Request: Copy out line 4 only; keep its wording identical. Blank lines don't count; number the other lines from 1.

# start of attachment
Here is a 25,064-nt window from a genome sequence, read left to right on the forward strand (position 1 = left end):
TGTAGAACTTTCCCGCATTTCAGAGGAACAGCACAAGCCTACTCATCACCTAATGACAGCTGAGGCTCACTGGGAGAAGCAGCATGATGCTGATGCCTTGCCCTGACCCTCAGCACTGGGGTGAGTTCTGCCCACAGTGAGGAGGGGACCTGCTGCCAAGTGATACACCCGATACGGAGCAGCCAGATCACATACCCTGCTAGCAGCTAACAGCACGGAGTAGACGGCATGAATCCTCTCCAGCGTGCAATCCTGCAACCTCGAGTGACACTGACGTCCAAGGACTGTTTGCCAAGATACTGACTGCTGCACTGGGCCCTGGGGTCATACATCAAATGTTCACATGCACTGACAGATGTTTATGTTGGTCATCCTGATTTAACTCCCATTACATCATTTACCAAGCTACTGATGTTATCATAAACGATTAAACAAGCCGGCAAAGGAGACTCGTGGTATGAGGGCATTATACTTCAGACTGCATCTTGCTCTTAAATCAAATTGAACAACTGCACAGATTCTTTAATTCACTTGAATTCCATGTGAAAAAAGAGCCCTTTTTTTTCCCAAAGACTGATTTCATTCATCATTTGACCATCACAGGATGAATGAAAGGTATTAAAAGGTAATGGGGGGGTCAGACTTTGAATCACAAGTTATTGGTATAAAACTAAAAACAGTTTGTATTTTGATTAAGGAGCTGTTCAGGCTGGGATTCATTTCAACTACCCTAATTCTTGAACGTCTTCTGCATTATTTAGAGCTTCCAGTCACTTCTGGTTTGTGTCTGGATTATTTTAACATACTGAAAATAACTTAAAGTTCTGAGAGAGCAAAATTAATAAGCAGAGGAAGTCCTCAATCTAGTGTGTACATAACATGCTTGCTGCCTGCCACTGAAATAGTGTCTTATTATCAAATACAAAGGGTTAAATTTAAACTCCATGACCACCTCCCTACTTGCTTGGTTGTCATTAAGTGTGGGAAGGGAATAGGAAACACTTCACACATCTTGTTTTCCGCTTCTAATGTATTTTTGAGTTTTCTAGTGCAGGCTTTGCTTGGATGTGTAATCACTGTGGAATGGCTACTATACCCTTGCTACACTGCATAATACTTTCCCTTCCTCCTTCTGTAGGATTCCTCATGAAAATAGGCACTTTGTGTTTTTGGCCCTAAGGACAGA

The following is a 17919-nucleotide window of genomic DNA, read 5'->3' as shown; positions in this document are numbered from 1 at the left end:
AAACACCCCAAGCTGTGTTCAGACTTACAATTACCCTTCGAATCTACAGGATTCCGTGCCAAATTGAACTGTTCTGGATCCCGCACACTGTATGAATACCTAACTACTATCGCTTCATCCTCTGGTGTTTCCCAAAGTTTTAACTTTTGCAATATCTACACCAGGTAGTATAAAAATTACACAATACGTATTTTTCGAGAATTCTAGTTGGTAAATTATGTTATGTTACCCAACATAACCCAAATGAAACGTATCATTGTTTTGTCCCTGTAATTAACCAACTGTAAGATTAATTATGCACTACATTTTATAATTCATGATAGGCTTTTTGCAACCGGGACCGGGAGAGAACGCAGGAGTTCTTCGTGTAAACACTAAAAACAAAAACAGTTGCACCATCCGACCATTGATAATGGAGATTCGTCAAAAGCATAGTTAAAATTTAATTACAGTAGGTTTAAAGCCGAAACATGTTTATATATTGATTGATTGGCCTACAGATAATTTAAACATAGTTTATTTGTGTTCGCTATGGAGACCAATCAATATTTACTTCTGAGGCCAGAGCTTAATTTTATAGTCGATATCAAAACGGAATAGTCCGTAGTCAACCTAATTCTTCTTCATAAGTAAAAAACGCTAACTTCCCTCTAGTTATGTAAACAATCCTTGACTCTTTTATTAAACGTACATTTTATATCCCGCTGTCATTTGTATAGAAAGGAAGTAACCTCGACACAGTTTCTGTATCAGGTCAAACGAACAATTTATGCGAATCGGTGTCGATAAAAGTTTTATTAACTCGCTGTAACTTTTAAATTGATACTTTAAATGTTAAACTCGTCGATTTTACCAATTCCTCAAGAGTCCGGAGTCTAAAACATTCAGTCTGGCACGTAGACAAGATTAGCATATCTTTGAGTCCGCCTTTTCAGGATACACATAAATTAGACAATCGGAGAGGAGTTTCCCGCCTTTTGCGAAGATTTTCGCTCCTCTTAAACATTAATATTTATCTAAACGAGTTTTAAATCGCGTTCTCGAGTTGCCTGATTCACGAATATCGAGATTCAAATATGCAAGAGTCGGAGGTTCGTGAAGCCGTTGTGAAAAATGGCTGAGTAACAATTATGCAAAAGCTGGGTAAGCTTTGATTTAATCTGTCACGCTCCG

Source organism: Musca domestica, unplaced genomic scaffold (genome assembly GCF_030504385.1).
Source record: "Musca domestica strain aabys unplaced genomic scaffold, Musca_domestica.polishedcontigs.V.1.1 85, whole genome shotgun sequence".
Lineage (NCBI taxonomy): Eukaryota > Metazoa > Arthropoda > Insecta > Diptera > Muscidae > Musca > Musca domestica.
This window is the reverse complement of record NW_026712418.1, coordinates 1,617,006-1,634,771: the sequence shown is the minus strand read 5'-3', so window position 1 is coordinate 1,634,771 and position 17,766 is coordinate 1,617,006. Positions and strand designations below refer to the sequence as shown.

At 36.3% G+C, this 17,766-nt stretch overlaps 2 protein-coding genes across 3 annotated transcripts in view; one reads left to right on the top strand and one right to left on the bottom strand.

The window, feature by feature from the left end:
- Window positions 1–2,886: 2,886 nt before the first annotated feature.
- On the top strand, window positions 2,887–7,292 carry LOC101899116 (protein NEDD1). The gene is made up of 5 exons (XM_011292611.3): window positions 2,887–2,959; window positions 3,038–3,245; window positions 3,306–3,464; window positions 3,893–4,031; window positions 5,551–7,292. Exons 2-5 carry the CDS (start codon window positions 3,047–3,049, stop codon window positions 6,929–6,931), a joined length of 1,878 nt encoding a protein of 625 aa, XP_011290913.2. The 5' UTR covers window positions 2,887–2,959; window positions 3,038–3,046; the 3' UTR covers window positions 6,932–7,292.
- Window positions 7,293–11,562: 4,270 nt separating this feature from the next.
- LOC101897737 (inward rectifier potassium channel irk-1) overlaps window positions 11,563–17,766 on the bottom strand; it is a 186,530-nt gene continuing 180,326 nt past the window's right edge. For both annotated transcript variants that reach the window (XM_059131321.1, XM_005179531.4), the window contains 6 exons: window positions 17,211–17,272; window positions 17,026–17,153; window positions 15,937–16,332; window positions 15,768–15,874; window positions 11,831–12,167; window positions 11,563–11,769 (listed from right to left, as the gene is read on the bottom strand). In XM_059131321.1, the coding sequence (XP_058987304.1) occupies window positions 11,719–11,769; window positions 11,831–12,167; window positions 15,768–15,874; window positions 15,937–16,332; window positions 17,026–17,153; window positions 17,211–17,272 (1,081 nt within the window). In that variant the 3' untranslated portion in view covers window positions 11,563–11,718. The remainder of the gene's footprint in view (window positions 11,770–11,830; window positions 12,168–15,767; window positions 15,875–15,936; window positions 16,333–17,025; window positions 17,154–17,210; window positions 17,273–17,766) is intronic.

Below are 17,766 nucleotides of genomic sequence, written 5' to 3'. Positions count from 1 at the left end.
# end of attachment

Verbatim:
AAACACCCCAAGCTGTGTTCAGACTTACAATTACCCTTCGAATCTACAGGATTCCGTGCCAAATTGAACTGTTCTGGATCCCGCACACTGTATGAATACCTAACTACTATCGCTTCATCCTCTGGTGTTTCCCAAAGTTTTAACTTTTGCAATATCTACACCAGGTAGTATAAAAATTACACAATACGTATTTTTCGAGAATTCTAGTTGGTAAATTATGTTATGTTACCCAACATAACCCAAATGAAACGTATCATTGTTTTGTCCCTGTAATTAACCAACTGTAAGATTAATTATGCACTACATTTTATAATTCATGATAGGCTTTTTGCAACCGGGACCGGGAGAGAACGCAGGAGTTCTTCGTGTAAACACTAAAAACAAAAACAGTTGCACCATCCGACCATTGATAATGGAGATTCGTCAAAAGCATAGTTAAAATTTAATTACAGTAGGTTTAAAGCCGAAACATGTTTATATATTGATTGATTGGCCTACAGATAATTTAAACATAGTTTATTTGTGTTCGCTATGGAGACCAATCAATATTTACTTCTGAGGCCAGAGCTTAATTTTATAGTCGATATCAAAACGGAATAGTCCGTAGTCAACCTAATTCTTCTTCATAAGTAAAAAACGCTAACTTCCCTCTAGTTATGTAAACAATCCTTGACTCTTTTATTAAACGTACATTTTATATCCCGCTGTCATTTGTATAGAAAGGAAGTAACCTCGACACAGTTTCTGTATCAGGTCAAACGAACAATTTATGCGAATCGGTGTCGATAAAAGTTTTATTAACTCGCTGTAACTTTTAAATTGATACTTTAAATGTTAAACTCGTCGATTTTACCAATTCCTCAAGAGTCCGGAGTCTAAAACATTCAGTCTGGCACGTAGACAAGATTAGCATATCTTTGAGTCCGCCTTTTCAGGATACACATAAATTAGACAATCGGAGAGGAGTTTCCCGCCTTTTGCGAAGATTTTCGCTCCTCTTAAACATTAATATTTATCTAAACGAGTTTTAAATCGCGTTCTCGAGTTGCCTGATTCACGAATATCGAGATTCAAATATGCAAGAGTCGGAGGTTCGTGAAGCCGTTGTGAAAAATGGCTGAGTAACAATTATGCAAAAGCTGGGTAAGCTTTGATTTAATCTGTCACGCTCCG